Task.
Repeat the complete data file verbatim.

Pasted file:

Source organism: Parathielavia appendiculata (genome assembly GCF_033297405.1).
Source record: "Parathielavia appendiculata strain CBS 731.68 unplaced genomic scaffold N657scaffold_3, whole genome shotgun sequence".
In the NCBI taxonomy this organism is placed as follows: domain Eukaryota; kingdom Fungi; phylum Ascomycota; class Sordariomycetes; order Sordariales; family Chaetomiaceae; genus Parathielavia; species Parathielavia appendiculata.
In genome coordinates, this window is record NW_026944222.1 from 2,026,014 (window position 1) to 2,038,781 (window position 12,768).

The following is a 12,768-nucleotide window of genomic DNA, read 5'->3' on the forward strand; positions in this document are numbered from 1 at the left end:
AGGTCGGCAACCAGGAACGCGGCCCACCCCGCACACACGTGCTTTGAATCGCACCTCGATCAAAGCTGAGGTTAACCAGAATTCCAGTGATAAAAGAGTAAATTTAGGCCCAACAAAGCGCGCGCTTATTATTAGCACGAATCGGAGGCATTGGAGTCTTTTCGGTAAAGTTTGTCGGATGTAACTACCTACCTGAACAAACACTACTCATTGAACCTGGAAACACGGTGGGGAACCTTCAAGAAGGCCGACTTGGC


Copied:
Source organism: Parathielavia appendiculata (genome assembly GCF_033297405.1).
Source record: "Parathielavia appendiculata strain CBS 731.68 unplaced genomic scaffold N657scaffold_3, whole genome shotgun sequence".
In the NCBI taxonomy this organism is placed as follows: domain Eukaryota; kingdom Fungi; phylum Ascomycota; class Sordariomycetes; order Sordariales; family Chaetomiaceae; genus Parathielavia; species Parathielavia appendiculata.
In genome coordinates, this window is record NW_026944222.1 from 2,026,014 (window position 1) to 2,038,781 (window position 12,768).

The following is a 12,768-nucleotide window of genomic DNA, read 5'->3' on the forward strand; positions in this document are numbered from 1 at the left end:
AGGTCGGCAACCAGGAACGCGGCCCACCCCGCACACACGTGCTTTGAATCGCACCTCGATCAAAGCTGAGGTTAACCAGAATTCCAGTGATAAAAGAGTAAATTTAGGCCCAACAAAGCGCGCGCTTATTATTAGCACGAATCGGAGGCATTGGAGTCTTTTCGGTAAAGTTTGTCGGATGTAACTACCTACCTGAACAAACACTACTCATTGAACCTGGAAACACGGTGGGGAACCTTCAAGAAGGCCGACTTGGC